Rushton Still Riddled with Warblers and Open for Birdness Monday!

Left to right (Nashville, Tennessee, and Magnolia warblers).  Photo by Ed Goll.
Left to right (Nashville, Tennessee, and Magnolia warblers). Photo by Ed Goll.

This week we waited out a string of rainy mornings, finally opened nets on Thursday, got rained out after two hours, but made up for everything today; this was a private banding day reserved for my class that I designed and am teaching for  Widener’s  Osher Lifelong Learning Institute.  Ten avid students over 50 years old, who have attended four in-class sessions (at the Exton campus) about  birds, bird banding, bird song/ID and bird conservation, attended today’s banding session and were thrilled with what they saw and learned.

Widener OLLI (Osher Lifelong Learning Institute) class visiting banding station.
Widener OLLI (Osher Lifelong Learning Institute) class visiting Rushton banding station.  Here the students photograph a White-throated sparrow before release under Doris McGovern’s guidance.

Below is Doris McGovern’s (our federally licensed master bander) synopsis of the past two banding days:

“77 birds this week of 18 species.  Fewer Gray Catbirds came through.  It’s a new group of fatter, older catbirds replacing the young birds in heavy molt we have been banding for weeks.  White-throated Sparrows have joined catbirds as our “bread and butter” catch.  The balance will shift from catbird to sparrow until catbirds disappear around 10/20 and sparrows take over until their numbers dwindle in November (when only the over-wintering population is remaining).

Our warblers:  2 Nashville, 2nd Tennessee, 7 Magnolia, 10 Black-throated Blue, 1 Myrtle.  (Nashville and Tennessee warblers must associate with each other during migration because we caught them together in the same net, like last week’s scenario).

Female Nashville warbler.  Photo by Blake Goll.
Female Nashville warbler. Photo by Blake Goll.

Other birds:  1st Ruby-crowned Kinglet of the season, 2 White-eyed Vireo, Indigo Bunting, Swainson’s and Gray-cheeked Thrush.

Female Ruby-crowned kinglet.  Photo by Blake Goll.
Female Ruby-crowned Kinglet. Photo by Blake Goll.

Thrush call notes in the pre-dawn sky were plentiful, but they didn’t stop at Rushton in any number, aside from robins.  Great-horned Owls are horny, calling even in daylight as they establish pair-bonds.  A Sharpie (Sharp-shinned Hawk) hunts our hedgerows.  No woodcock this week.

On a sad note, today we laid to rest our Weigh Cup, 2007-2012, in a shallow grave in the shadow of the banding station near the House Wren nest boxes.  In lieu of flowers, contributions can be sent to http://www.wctrust.org/?page_id=1016

Grave marker for our “Weigh Cup” ( a plastic blue cup that was taped to our scale for weighing birds). The new higher-end plastic “Weigh Cup” is clear and more stable but will never take the place of the dilapidated, beloved blue one. (Keep in mind all bird banders are a little off-center).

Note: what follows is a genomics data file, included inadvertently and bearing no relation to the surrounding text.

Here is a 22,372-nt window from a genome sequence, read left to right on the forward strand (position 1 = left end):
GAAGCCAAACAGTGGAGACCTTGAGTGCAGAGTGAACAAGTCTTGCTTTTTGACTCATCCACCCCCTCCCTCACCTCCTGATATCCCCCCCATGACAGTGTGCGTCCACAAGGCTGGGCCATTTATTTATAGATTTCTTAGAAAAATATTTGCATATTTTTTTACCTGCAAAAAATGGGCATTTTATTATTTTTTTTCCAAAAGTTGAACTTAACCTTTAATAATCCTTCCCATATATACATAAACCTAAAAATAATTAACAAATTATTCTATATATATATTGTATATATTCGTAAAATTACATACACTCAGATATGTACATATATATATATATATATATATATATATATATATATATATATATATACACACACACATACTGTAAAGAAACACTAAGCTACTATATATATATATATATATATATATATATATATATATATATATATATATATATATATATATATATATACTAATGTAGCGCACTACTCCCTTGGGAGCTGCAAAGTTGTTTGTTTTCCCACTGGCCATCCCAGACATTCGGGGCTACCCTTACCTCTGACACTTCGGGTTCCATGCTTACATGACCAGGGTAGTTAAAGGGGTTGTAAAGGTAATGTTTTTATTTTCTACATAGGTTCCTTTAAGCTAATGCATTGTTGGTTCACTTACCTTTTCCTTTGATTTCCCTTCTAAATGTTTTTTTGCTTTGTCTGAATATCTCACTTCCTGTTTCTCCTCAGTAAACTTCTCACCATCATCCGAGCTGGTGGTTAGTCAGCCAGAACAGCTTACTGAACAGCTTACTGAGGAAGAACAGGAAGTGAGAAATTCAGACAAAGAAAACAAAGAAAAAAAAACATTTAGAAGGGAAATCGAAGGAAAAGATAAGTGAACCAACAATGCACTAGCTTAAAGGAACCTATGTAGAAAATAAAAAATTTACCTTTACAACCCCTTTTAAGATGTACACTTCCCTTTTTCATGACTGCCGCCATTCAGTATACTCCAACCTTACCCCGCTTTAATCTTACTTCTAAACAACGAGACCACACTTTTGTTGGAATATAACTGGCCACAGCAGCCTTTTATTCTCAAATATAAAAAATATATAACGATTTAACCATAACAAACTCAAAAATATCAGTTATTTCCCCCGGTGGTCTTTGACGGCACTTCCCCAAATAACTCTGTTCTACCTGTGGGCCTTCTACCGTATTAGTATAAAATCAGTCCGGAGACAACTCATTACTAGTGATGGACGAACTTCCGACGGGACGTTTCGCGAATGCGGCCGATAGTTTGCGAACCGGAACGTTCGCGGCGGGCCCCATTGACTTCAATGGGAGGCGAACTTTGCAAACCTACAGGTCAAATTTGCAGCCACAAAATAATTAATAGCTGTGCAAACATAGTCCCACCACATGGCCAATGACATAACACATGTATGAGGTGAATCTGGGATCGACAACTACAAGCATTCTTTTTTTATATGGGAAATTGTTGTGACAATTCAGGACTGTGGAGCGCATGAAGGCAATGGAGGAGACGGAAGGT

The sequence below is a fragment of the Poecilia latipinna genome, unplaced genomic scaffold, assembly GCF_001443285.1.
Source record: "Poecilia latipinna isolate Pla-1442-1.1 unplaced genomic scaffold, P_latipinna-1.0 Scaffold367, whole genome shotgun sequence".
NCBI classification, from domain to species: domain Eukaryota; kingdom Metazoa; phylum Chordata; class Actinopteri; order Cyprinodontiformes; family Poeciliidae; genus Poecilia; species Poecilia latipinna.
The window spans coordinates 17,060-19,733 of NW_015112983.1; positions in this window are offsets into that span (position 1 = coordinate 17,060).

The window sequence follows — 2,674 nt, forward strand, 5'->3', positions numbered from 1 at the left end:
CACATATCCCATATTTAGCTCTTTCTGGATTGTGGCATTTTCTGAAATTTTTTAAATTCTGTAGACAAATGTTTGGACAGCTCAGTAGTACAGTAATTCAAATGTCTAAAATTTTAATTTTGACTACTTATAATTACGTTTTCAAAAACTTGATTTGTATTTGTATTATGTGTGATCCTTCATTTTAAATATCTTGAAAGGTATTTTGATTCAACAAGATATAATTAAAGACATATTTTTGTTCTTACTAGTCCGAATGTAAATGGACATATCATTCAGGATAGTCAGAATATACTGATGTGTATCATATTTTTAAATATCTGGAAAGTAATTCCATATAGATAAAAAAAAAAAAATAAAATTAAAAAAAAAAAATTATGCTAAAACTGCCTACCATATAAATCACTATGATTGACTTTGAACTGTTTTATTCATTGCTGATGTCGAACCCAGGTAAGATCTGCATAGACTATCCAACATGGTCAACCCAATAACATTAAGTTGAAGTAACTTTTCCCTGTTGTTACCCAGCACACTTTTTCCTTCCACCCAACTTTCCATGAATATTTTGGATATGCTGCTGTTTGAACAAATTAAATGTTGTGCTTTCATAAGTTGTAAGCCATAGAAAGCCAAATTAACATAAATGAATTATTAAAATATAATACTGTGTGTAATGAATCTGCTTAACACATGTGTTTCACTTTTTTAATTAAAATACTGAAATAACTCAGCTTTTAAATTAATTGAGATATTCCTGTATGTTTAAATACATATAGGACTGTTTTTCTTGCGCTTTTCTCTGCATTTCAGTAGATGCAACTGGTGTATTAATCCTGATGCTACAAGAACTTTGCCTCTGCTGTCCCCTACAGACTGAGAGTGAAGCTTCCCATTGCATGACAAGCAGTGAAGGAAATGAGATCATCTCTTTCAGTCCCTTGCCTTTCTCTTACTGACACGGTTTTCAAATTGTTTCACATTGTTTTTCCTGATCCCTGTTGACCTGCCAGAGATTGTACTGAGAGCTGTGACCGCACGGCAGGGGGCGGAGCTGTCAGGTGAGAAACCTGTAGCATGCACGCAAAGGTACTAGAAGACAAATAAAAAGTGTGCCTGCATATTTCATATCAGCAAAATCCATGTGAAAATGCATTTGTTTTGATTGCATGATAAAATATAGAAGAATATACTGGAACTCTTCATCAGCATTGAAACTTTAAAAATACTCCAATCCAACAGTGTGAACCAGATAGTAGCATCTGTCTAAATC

Rushton’s banding team did a super job this week.  Blake’s Widener Birding class was awed by the beauty of our birds.   It wasn’t a typical week, but it was a good one.  Lisa, our other principal bander, returns tomorrow and next week looks great on the Weather Channel.  Stay tuned.”

Widener student holding banded American robin.  We called her the bird-whisperer because every bird she went to release amazingly just sat unrestrained in her hand for a few minutes!  Photo by Blake Goll.
Widener student holding banded American Robin. We called her the bird-whisperer because every bird she went to release amazingly just sat ,unrestrained, in her hand for a few minutes! Photo by Blake Goll.
Widener student/ bird whisperer with Gray-cheeked thrush.  Photo by Blake Goll.
Widener student/ bird whisperer with Gray-cheeked Thrush. Photo by Blake Goll.
Widener student/ bird whisperer with Magnolia warbler.  Photo by Blake Goll.
Widener student/ bird whisperer with Magnolia warbler. What is her secret?? Photo by Blake Goll.
Widener student with Tufted titmouse.  Perhaps another bird whisperer?  Photo by Blake Goll.
Widener student with Tufted Titmouse. Perhaps another bird whisperer? Photo by Blake Goll.

Blogster Blake here again.  Next week does indeed look spectacular for birds.  A cold front moves in this weekend hopefully bringing a last wave of migrants with it, so Monday will be great banding.

Male Nashville warbler.  Photo by Blake Goll.
Male Nashville warbler. Photo by Blake Goll.

We are open to the public on Monday, Columbus Day, (6:15am-11am) so please come on out and enjoy the day off  in nature with your family, friends and kids to witness fall’s fantastic display of southbound feathers!

Also, DO NOT MISS THE PREMIERE OF “WINGED PLANET” this Saturday October 6 on the discovery channel at 8pm.  Watch this preview to get an idea of the breath-taking bird’s eye-view footage of the marvelous interconnectedness of all the creatures in this amazing planet.  I can’t wait!

There’s a lot going on out there in nature,

~Blake

Tufted titmouse.  Photo by Blake Goll.
Tufted titmouse. Photo by Blake Goll.

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